Linux kernel release 5.15 introduced a new NTFS file system driver named NTFS3. This kernel driver was originally developed by Paragon Software as a commercial solution (more about the ntfs3 driver can be found on their FAQ page).
NTFS3 is not to be confused with NTFS-3G, a user space driver that employs the FUSE or “file system in user space” approach. There is a 3rd driver available – simply NTFS – that was shipped as the standard NTFS driver on Linux, but it lacked support for many of the Microsoft NTFS features (like writing to disk). Most of us dealing with NTFS drives have installed and use the NTFS-3G driver.
It wasn’t easy this time. Don’t get me wrong – the VFIO passthrough part, though challenging in some ways, went quite well. All in all I’m pleased now with the results. Here the Passmark 9.0 benchmark as uploaded onto their database (for more details, click the frame below):
A year ago I wrote about the 2D graphics performance impact of the Windows 10 (1803) update inside a virtual machine. As it turned out, the performance impact was related to the Spectre vulnerability patch that Microsoft had introduced. However, the same patch had practically no performance impact on a Windows 10 bare-metal installation.
Time has passed and I wanted to see if there has been any progress. Right now I’m running Windows 10 (1903) with Nvidia driver release 431.36. Windows 10 is up-to-date, Nvidia however already offers a newer version (431.60).
Qemu/kvm provides you with a plethora of ways to configure your storage devices. Yet no other type of device shows such a variance in its performance, with disk I/O throughput anywhere from stellar to abysmal using the very same hardware.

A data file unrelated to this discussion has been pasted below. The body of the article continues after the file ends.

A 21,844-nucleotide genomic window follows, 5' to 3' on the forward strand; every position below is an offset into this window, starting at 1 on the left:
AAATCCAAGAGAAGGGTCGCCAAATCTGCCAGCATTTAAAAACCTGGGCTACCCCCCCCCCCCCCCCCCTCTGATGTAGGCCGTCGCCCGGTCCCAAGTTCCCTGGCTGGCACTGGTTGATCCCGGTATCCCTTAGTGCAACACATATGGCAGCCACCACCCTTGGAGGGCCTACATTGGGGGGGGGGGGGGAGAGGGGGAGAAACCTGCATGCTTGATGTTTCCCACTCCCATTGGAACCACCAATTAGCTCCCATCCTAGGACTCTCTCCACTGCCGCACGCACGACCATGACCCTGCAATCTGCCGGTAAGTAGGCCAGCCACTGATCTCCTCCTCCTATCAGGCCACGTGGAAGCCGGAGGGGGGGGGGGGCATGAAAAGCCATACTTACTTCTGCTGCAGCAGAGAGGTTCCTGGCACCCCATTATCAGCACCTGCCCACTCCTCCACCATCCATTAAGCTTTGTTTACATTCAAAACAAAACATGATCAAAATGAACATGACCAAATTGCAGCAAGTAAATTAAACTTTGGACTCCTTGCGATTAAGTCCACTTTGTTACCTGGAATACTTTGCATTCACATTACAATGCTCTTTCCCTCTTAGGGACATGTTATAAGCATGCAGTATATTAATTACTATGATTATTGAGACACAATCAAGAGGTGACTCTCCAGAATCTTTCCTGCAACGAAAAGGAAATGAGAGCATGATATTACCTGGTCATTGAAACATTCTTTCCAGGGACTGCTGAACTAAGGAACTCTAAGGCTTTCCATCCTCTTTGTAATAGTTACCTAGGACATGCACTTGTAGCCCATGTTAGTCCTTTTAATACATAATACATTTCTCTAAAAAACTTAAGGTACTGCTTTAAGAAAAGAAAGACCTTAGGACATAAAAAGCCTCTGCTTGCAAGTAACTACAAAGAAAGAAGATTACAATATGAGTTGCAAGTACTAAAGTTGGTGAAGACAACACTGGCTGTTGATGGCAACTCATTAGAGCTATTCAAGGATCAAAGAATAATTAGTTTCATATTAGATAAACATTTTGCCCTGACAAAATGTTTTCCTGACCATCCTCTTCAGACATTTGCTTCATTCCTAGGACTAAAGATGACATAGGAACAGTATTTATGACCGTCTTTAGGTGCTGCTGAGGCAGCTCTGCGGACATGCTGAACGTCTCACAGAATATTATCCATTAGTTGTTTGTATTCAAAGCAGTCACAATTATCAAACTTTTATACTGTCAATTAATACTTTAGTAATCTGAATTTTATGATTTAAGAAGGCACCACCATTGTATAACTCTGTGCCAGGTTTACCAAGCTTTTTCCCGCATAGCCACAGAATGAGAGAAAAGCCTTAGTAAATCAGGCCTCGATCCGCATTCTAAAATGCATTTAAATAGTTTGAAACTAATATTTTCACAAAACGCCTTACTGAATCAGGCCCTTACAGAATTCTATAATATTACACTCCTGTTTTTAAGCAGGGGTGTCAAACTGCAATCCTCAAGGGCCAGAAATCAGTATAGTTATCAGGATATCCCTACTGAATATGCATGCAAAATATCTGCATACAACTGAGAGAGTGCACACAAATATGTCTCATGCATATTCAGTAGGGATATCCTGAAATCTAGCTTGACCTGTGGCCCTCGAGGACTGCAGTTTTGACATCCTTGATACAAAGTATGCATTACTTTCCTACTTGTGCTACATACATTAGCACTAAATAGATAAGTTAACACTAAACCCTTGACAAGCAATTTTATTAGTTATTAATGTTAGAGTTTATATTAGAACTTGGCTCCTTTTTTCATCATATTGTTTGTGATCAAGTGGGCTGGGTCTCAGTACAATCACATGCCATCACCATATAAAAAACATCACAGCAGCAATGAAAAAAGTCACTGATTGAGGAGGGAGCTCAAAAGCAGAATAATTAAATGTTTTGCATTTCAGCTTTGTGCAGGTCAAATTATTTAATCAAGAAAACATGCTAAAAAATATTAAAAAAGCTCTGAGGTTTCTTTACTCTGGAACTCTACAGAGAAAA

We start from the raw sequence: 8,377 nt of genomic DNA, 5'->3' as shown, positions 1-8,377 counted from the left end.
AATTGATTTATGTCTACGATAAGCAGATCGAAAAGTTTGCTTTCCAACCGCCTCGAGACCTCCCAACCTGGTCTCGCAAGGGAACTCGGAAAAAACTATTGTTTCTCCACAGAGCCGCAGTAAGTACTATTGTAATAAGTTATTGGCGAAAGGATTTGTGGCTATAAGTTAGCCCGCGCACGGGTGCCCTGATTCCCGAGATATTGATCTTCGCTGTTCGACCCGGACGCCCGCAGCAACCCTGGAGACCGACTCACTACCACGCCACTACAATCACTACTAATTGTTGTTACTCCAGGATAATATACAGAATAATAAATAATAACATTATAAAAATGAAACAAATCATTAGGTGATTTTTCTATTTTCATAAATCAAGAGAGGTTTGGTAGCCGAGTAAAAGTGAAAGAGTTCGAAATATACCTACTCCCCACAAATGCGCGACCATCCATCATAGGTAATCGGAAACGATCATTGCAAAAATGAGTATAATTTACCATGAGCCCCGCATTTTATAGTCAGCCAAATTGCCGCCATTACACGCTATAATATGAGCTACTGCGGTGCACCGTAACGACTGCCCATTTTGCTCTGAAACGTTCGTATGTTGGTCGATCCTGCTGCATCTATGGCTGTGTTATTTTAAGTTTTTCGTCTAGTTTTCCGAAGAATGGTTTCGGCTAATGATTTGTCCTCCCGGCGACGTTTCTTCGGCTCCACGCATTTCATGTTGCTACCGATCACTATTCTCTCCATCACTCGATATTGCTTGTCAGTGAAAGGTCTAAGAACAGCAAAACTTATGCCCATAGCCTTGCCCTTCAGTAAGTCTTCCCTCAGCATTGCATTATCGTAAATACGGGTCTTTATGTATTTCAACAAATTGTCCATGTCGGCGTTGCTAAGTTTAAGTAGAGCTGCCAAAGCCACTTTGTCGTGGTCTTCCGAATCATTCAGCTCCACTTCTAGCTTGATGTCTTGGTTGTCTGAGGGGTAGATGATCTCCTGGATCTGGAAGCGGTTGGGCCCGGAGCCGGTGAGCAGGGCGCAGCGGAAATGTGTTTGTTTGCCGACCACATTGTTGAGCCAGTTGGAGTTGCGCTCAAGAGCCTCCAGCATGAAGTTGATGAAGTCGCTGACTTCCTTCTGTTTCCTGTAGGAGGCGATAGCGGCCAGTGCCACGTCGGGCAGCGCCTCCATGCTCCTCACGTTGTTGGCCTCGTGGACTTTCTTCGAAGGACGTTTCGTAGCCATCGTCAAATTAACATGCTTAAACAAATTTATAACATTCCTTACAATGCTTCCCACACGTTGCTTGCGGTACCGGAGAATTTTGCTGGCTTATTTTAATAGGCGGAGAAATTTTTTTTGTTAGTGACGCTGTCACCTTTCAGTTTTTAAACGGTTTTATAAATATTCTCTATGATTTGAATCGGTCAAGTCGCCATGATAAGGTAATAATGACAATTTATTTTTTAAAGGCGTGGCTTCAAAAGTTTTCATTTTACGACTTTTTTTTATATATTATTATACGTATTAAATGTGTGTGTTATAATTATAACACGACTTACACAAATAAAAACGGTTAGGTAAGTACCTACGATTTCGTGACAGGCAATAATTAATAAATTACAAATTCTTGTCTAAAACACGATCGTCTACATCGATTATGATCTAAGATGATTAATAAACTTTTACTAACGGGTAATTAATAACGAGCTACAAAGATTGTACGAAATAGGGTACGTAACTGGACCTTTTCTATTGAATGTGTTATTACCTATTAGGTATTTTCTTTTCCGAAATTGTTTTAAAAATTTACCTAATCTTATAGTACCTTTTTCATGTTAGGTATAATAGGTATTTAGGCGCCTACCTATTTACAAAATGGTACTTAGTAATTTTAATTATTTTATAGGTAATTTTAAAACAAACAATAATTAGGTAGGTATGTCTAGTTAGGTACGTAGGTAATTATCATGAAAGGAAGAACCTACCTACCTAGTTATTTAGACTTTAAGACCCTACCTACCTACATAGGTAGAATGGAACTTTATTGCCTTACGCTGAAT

Before you get your hopes high, this post is not (yet?) a tutorial on creating a Windows 10 virtual machine using the Virtual Machine Manager (virt-manager) GUI. It should have been, though. I spent the better part of a week trying to configure and install a Windows 10 VM that delivers the performance that I’m used to.
As it turns out, it was a failure. Don’t get me wrong, I did manage to configure and run Windows using virt-manager and virsh. I even installed it multiple times, changing the configuration to what I hoped would improve performance. But whatever I tried, I never got even near the speed and snappiness that I achieve by following my tutorial using a start script.
Many users – myself included – rather prefer the comfort of a graphical user interface with check boxes and pull-down menus to select the various options. I’ve listed some tutorials using the virt-manager at the end, for those who came to find a solution.
I have run a number of benchmarks to document the performance of Windows 10 running as a virtual machine on Linux, in the hope other PC users will dive into the fascinating world of virtualization (VFIO).
Benchmarks are helpful in comparing one system with another, and one configuration with another. I use them to optimize my Windows 10 performance and to make sure that updates/upgrades haven’t produced unwanted side effects.
Problem: bad 2D performance in Windows VM versus Windows on bare metal
For the past few months I noticed sluggish 2D graphics in my Windows 10 VM, something that hadn’t happened before. Below are the Passmark 8 results and comparisons between different configurations/releases:
This is yet another benchmark of my Windows 10 VM. This time I used the free Mersenne Prime Search software Prime95 (mprime under Linux) available at www.mersenne.org. I wanted to see if there is a significant difference between running the benchmark on the Linux host, versus the Windows virtual machine.
Benchmarks help us compare the performance of different hardware configurations as well as drivers and operating systems. With regard to virtualization, benchmarks can be particularly useful in quantifying performance differences between an operating system running on a virtual machine versus the same OS running directly on the underlying hardware.